There would be a big one for people who already have debt. You wouldn’t have to pay income taxes on forgiven debt if you qualify for loan forgiveness or cancellation — for example, if you’ve been in an income-driven repayment plan for the requisite number of years, if your school defrauded you or if Congress or the president wipes away $10,000 of debt for large numbers of people. This would be the case for debt forgiven between Jan. 1, 2021, and the end of 2025. Read more.
The bill would provide billions of dollars in rental and utility assistance to people who are struggling and in danger of being evicted from their homes. About $27 billion would go toward emergency rental assistance. The vast majority of it would replenish the so-called Coronavirus Relief Fund, created by the CARES Act and distributed through state, local and tribal governments, according to the National Low Income Housing Coalition. That’s on top of the $25 billion in assistance provided by the relief package passed in December. To receive financial assistance — which could be used for rent, utilities and other housing expenses — households would have to meet several conditions. Household income could not exceed 80 percent of the area median income, at least one household member must be at risk of homelessness or housing instability, and individuals would have to qualify for unemployment benefits or have experienced financial hardship (directly or indirectly) because of the pandemic. Assistance could be provided for up to 18 months, according to the National Low Income Housing Coalition. Lower-income families that have been unemployed for three months or more would be given priority for assistance. Read more.
Racial and Gender Equity
Mr. Biden’s proposal appears to aim funds toward communities of color and regions of the country that need the most help and have suffered most from pollution. It features $100 billion to invest in building or renovating schools, child care centers and community colleges, echoing a campaign plan that promised Mr. Biden’s top priority for such spending would be “modernizing schools in the most economically underserved communities in our nation — all too often in Black and Brown communities.”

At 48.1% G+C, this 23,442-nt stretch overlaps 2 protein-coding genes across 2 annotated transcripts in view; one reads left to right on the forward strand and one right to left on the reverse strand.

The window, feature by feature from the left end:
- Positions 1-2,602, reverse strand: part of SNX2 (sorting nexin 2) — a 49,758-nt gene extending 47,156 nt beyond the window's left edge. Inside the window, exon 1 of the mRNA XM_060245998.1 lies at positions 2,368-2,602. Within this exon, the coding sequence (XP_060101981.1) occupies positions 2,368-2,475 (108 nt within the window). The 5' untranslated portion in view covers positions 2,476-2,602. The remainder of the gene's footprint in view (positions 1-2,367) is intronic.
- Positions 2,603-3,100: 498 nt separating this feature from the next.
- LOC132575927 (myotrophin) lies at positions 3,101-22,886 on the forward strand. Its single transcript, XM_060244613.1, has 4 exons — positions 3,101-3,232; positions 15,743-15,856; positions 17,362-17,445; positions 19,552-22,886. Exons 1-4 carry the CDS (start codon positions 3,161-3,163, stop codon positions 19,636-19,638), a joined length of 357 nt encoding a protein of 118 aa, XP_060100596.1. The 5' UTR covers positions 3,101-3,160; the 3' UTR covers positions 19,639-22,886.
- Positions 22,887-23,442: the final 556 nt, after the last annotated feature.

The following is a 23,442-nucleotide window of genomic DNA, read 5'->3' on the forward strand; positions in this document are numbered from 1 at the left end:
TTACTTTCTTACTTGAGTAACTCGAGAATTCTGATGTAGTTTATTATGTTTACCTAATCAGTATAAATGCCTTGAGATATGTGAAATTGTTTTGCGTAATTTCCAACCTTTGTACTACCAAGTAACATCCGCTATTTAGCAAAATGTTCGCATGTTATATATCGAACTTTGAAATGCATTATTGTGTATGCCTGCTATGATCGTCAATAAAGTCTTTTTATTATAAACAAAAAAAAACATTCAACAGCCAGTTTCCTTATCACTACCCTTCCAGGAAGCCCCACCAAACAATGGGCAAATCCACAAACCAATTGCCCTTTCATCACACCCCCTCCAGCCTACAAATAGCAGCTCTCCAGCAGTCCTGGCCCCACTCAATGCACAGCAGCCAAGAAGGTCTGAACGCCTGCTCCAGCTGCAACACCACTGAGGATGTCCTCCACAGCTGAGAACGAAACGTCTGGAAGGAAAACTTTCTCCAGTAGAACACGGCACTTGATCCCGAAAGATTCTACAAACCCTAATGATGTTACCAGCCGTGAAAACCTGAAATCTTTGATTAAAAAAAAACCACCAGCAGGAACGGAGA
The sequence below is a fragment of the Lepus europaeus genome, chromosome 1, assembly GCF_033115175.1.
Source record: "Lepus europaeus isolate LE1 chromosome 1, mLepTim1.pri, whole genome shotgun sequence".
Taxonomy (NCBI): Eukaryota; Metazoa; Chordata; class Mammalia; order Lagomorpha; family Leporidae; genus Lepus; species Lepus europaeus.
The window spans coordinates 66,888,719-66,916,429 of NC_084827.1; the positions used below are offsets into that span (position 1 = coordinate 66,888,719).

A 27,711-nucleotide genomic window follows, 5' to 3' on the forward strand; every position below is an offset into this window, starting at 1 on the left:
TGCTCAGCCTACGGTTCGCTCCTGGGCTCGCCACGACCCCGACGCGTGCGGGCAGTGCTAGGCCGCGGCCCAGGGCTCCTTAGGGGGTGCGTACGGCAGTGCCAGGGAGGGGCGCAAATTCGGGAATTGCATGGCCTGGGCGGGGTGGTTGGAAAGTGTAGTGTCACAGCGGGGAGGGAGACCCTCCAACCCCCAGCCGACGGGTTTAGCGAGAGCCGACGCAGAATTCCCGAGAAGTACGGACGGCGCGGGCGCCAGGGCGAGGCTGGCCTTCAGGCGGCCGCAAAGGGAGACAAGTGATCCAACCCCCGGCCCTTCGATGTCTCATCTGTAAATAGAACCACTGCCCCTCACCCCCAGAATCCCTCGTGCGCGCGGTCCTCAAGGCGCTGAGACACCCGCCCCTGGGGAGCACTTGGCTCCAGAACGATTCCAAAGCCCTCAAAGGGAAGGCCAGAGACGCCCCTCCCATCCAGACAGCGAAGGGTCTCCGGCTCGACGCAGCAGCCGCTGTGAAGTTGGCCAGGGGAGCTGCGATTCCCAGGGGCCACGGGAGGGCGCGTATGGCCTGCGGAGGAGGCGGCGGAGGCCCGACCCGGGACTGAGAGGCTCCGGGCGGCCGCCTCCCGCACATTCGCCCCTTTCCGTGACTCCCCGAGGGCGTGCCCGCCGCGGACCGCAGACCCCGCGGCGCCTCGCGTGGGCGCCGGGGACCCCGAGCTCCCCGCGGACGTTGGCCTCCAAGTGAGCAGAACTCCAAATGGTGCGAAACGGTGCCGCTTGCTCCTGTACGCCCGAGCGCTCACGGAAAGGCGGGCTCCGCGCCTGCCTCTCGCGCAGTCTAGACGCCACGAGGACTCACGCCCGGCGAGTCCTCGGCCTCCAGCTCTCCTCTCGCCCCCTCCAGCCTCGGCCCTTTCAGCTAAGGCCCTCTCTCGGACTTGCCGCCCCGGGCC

The plan also includes hundreds of billions of dollars to revitalize the nation’s power sector, with a focus on underserved communities. Mr. Biden’s campaign plans to promote racial equity and deploy clean energy included a promise to address the disproportionate air pollution in communities of color.
His campaign pledged spending to clean up and redevelop “abandoned and underused” properties, “old power plants and industrial facilities, landfills, abandoned mines and other idle community assets that will be transformed into new economic hubs for communities all across America.”
A second plan that the Biden team is discussing focuses on students, workers and people left on the sidelines of the job market. It includes plans for free community college and free universal prekindergarten, as well as a national paid leave program. Those efforts are aimed in large part at helping women participate more in the labor force, by allowing them to more easily balance caregiving responsibilities with work or school.
Mr. Biden’s aides have said they are closely watching the rate at which Black and Hispanic women return to work — after being disproportionately knocked out of the labor force during the pandemic recession — as a gauge of how quickly the economy is recovering.